The problem is that (as opposed to physical stores where blatant flaws are very obvious to all and will hopefully be fixed quickly), many websites don’t get fixed. Unattractive design? C’mon, my daughter did it, and she got an 80 in her arts exam. Site navigation? This can’t be a problem – my visitors aren’t stupid. Clarity and accuracy? Hey, my English is good!

Again, we are exaggerating. But in the case of websites, not by much. And we think the message is clear:

Good user experience is vital +++. Again: vital +++. The visitor wants to feel good. Not only about the merchandise or service she’s buying, but also about herself. She wants to be sure to have made the right choice. And even before buying, browsing can be a pleasant, classy, feel-good experience – or an unpleasant one. Just like in a physical store.

The difference is that to exit a website is even easier than leaving a physical store. So, if she’s not happy with what she sees, or is confused or frustrated, the visitor is gone. With a single click.

Good bye, Jimmy’s site. Click or tap.

And it’s also much easier and faster to find a better website than a better physical store. Within seconds. No running, no driving, no parking. Just a few clicks or taps.

Tap-tap-tap. Hello, user-friendly website. Hello, Jimmy’s competitor.

All this is perfectly logical; plain old common sense. Yet not everybody bears it in mind.

Part Two of this article will list some of the vital parts of user experience. What makes a site user-friendly ? We already hinted at a few points, but that’s not the whole story.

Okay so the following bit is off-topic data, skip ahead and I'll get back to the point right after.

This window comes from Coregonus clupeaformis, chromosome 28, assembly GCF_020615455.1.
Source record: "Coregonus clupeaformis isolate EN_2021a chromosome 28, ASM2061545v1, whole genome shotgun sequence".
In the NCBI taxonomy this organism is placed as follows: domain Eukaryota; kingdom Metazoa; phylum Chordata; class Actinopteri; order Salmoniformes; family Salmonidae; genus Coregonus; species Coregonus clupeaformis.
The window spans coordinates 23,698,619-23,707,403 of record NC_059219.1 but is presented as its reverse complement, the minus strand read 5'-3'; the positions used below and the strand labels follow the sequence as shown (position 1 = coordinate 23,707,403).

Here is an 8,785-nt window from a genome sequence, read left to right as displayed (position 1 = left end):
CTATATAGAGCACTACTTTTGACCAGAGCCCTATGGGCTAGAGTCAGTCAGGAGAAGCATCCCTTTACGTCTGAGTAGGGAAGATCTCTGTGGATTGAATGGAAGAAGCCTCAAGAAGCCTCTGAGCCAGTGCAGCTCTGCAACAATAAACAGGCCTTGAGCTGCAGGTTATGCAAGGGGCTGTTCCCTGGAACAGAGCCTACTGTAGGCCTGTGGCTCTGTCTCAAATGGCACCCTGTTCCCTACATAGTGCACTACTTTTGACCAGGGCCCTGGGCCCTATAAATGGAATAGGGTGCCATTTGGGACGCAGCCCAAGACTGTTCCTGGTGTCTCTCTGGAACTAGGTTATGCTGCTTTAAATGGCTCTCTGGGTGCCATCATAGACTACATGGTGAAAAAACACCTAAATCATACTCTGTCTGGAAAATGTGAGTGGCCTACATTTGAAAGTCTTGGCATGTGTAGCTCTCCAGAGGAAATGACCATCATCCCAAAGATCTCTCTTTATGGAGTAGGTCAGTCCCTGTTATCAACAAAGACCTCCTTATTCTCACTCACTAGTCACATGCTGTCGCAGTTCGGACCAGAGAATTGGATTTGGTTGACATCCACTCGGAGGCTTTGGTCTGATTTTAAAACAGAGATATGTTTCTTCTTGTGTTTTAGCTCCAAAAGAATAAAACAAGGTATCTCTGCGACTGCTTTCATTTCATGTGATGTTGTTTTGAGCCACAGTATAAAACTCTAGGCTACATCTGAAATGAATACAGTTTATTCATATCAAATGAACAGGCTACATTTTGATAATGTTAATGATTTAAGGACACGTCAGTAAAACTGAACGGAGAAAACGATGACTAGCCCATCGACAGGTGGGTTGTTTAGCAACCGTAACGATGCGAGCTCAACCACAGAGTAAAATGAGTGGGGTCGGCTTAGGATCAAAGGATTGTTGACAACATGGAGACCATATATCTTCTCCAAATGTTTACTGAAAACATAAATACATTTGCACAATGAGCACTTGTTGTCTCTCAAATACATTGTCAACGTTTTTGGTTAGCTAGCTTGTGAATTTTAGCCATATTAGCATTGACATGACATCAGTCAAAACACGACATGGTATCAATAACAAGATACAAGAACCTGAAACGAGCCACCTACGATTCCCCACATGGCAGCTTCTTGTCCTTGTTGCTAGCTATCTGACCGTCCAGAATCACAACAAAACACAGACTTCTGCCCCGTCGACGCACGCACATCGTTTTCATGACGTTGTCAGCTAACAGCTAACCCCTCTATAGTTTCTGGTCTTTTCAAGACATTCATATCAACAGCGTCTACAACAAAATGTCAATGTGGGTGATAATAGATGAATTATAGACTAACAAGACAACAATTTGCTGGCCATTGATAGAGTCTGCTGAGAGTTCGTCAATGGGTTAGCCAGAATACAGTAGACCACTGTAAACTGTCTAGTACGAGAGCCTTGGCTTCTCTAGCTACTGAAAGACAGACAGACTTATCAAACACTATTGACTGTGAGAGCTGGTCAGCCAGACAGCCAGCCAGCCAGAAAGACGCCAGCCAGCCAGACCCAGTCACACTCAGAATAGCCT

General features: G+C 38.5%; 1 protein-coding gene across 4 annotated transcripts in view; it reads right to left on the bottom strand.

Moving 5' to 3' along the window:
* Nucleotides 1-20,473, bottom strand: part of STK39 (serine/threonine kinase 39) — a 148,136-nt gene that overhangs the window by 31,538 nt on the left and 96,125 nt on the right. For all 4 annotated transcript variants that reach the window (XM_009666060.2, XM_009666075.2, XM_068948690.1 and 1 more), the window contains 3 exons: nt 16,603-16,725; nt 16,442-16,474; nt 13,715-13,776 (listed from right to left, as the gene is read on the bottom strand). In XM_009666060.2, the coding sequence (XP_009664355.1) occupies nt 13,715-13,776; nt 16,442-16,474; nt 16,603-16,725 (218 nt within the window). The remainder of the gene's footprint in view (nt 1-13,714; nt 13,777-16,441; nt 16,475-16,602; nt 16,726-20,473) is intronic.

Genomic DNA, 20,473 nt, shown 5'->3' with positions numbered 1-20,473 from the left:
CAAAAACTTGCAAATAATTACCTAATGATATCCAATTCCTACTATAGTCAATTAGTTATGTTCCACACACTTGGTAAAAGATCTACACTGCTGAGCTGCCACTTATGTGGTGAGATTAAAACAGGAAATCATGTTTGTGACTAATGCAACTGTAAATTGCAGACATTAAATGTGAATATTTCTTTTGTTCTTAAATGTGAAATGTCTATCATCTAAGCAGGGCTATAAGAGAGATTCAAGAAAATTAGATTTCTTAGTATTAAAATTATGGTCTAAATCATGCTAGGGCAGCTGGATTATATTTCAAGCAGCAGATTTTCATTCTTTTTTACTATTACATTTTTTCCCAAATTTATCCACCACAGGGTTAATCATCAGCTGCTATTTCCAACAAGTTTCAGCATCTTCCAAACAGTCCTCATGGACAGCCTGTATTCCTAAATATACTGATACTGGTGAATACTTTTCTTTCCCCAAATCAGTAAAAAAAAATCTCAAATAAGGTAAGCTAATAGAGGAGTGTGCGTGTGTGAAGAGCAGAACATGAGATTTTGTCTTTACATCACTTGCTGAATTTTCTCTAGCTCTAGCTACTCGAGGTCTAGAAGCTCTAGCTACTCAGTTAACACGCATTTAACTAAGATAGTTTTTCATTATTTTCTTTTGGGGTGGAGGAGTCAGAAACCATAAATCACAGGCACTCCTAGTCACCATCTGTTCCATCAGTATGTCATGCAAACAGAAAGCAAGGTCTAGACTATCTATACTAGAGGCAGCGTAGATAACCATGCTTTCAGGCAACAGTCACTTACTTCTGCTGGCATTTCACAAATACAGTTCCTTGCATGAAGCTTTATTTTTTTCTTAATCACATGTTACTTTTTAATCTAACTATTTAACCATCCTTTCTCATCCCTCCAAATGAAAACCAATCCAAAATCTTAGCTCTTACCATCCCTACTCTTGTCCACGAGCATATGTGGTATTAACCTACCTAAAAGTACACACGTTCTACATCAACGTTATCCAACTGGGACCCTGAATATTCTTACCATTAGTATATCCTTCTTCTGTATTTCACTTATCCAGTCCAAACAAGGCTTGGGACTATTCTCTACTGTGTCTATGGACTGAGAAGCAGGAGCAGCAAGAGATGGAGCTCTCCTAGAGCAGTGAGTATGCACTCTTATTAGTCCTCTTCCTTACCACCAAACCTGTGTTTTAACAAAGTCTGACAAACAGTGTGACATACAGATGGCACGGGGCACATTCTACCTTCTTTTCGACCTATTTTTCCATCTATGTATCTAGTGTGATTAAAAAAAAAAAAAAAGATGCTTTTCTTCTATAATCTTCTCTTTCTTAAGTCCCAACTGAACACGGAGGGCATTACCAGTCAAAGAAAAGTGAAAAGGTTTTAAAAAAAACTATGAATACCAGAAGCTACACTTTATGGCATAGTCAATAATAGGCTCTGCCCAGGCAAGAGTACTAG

So, for the whole story, read Part 2: 9 Vital Signs of Great User Experience.

>>>  Or access all Knowledge base articles

User Experience – Part 2 (a): 4 Key Ingredients2020-05-01T18:04:26+00:00

4 Vital Signs of Great User Experience

In Part One of our User Experience article we were all over poor Jimmy Brown for having a very user-unfriendly store and / or website.

In this Part 2 we’ll go easier (and more positive) on him, with tips how to make his website more user-friendly for visitors. In other words, how to provide good user experience (today increasingly referred to as UX).

Surprisingly, or maybe unsurprisingly, most UX dos and don’ts  are common sense. Physical stores devote a lot of time and money to be user-friendly, so that window shoppers turn into visitors, and visitors into customers. They can spend tens of thousands of dollars (or more …) to create a great image and lure visitors inside.

The same basic logic and psychology applies to websites (of course with some very important twists that apply to online behaviour and preferences).

So we are giving you the distilled essence of our knowledge and have assembled the 9 vital points for a good UX. And to make reading them a better user experience for you [ :) ], we split them in 2 parts … 4 key must-haves in this part, 5 more in the next.